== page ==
Statistical Methods for Food Science : Introductory Procedures for the Food Practitioner.

Other records:
Bower, John A.
2nd ed.
Hoboken : John Wiley & Sons, Incorporated, 2013.
1 online resource (337 pages)
Food -- Research -- Statistical methods.
Home economics.
Electronic books.
The recording and analysis of food data are becoming  increasingly sophisticated. Consequently, the food scientist in industry or at study faces the task of using and understanding statistical methods. Statistics is often viewed as a difficult subject and is often avoided because of its complexity and a lack of specific application to the requirements of food science. This situation is changing - there is now much material on multivariate applications for the more advanced reader, but a case exists for a  univariate approach aimed at the non-statistician. This second edition of Statistical Methods for Food Science provides a source text on accessible statistical procedures for the food scientist, and is aimed at professionals and students in food laboratories where analytical, instrumental and sensory data are gathered and require some form of summary and analysis before interpretation. It is suitable for the food analyst, the sensory scientist and the product developer, and others who work in food-related disciplines involving consumer survey investigations will also find many sections of use. There is an emphasis on a 'hands-on' approach, and worked examples using computer software packages and the minimum of mathematical formulae are included. The book is based on the experience and practice of a scientist engaged for many years in research and teaching of analytical and sensory food science at undergraduate and post-graduate level. This revised and updated second edition is accompanied by a new companion website giving the reader access to the datasets and Excel spreadsheets featured in the book. Check it out now by visiting or by scanning the QR code below.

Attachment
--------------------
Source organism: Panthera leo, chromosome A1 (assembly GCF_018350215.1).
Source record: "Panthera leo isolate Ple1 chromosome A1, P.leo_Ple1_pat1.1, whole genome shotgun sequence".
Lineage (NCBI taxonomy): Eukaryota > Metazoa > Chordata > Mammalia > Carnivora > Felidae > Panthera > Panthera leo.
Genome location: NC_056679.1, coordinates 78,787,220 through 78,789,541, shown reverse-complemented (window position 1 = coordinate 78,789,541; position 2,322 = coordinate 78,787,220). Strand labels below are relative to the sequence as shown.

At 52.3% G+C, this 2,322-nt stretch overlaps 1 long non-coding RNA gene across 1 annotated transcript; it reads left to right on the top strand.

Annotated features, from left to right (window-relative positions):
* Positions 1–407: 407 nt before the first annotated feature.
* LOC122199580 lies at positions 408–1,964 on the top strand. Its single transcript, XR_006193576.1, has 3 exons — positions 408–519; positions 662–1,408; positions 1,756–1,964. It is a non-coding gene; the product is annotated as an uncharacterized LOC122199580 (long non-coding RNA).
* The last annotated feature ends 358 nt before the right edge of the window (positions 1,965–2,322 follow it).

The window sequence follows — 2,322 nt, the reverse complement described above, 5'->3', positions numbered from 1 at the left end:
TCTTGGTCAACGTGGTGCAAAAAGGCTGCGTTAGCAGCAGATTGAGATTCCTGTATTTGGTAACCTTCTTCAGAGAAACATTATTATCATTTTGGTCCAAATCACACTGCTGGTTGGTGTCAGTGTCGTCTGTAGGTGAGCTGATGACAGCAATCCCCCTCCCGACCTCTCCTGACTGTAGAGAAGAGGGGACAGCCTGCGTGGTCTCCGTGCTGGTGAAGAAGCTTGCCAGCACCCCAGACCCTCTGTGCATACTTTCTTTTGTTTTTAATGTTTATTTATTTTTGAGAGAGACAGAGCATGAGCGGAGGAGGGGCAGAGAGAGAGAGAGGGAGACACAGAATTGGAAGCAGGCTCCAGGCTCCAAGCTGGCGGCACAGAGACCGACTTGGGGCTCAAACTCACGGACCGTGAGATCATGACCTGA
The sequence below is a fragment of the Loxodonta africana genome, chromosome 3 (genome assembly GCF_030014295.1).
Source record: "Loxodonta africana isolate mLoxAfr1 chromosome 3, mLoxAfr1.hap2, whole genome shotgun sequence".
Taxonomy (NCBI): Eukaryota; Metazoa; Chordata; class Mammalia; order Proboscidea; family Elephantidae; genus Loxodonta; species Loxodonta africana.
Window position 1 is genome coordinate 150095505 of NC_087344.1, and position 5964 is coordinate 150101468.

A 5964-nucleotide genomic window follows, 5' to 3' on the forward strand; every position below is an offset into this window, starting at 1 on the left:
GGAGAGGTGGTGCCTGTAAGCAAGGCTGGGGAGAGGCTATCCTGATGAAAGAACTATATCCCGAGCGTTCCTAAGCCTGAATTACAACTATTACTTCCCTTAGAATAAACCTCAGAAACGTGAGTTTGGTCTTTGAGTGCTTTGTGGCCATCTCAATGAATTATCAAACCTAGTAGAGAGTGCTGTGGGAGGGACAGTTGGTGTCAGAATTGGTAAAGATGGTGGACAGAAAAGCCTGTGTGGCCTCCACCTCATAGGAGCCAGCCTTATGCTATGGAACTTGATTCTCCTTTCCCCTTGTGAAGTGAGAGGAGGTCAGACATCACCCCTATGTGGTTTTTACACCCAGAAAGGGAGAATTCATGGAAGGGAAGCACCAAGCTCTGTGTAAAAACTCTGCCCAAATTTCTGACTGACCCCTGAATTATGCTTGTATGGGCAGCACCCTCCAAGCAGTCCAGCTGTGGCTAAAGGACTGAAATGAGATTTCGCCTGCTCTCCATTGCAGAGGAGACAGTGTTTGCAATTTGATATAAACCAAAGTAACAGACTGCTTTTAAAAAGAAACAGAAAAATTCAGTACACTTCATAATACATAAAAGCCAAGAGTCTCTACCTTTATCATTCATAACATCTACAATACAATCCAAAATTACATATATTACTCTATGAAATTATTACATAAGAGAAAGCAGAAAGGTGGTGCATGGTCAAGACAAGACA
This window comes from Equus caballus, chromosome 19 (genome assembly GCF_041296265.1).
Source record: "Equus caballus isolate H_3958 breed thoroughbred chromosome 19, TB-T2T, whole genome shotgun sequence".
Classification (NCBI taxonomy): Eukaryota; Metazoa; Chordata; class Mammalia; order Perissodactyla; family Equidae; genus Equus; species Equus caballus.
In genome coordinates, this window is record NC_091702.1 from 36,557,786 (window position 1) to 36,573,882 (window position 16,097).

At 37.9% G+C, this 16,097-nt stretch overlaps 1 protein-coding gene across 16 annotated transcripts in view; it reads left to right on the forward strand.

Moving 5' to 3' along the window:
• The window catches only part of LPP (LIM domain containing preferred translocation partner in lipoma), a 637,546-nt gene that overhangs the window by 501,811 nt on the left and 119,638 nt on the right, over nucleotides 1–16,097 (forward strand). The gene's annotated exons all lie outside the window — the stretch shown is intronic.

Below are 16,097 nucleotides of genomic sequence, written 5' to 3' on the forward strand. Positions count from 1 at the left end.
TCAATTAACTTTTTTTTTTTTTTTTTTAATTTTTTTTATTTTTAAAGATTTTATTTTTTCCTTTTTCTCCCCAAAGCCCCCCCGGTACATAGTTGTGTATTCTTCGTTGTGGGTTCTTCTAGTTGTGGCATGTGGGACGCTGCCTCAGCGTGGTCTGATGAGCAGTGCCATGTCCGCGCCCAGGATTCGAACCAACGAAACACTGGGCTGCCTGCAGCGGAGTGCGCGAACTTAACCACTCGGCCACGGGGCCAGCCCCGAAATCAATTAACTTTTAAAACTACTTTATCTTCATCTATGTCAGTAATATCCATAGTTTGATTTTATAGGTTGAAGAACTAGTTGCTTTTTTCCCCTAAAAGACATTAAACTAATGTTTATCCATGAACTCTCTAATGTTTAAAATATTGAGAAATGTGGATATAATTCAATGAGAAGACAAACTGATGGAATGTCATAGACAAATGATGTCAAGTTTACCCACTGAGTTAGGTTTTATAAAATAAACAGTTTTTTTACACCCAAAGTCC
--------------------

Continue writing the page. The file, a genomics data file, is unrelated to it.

Statistical Methods for Food Science
About the companion website
Part I Introduction and basics
Chapter 1 Basics and terminology
1.1 Introduction
1.2 What the book will cover
1.3 The importance of statistics
1.4 Applications of statistical procedures in food science
1.4.1 The approach to experimentation
1.5 Focus and terminology
1.5.1 Audience
1.5.2 Conventions and terminology
Software sources and links
Chapter 2 The nature of data and their collection
2.1 Introduction
2.2 The nature of data
2.2.1 Measurement scales
2.2.2 Numeric and non-numeric data
2.2.3 Levels of measurement
2.3 Collection of data and sampling
2.3.1 Sample, sample units and subsamples
2.3.2 Sample size
2.3.3 Sample selection methods
2.3.4 Application examples
2.4 Populations
2.4.1 Population distribution
2.4.2 Identification of population distributional form
Chapter 3 Descriptive statistics
3.1 Introduction
3.2 Tabular and graphical displays
3.2.1 Summarising nominal data (discrete)
3.2.2 Summarising ordinal data (discrete)
3.2.3 Summarising metric (interval and ratio) data (continuous or discrete)
3.2.4 Summarising two variables together
3.3 Descriptive statistic measures
3.3.1 Measures of central tendency
3.3.2 Measures of dispersion or variation
3.3.3 Summary measures for proportions
3.3.4 Application of descriptive measures
3.4 Measurement uncertainty
3.4.1 Error types
3.4.2 Aspects of data and results uncertainty
3.4.3 Determination of measures of uncertainty
3.5 Determination of population nature and variance homogeneity
3.5.1 Adherence to normality
3.5.2 Homogeneity of variance
Chapter 4 Analysis of differences - significance testing.
4.1 Introduction
4.2 Significance (hypothesis) testing
4.2.1 The method of significance testing
4.2.2 The procedure of significance testing
4.3 Assumptions of significance tests
4.4 Stages in a significance test
4.5 Selection of significance tests
4.5.1 Nature of the data
4.5.2 Circumstances of the experiment
4.6 Parametric or non-parametric tests
Chapter 5 Types of significance test
5.1 Introduction
5.2 General points
5.3 Significance tests for nominal data (non-parametric)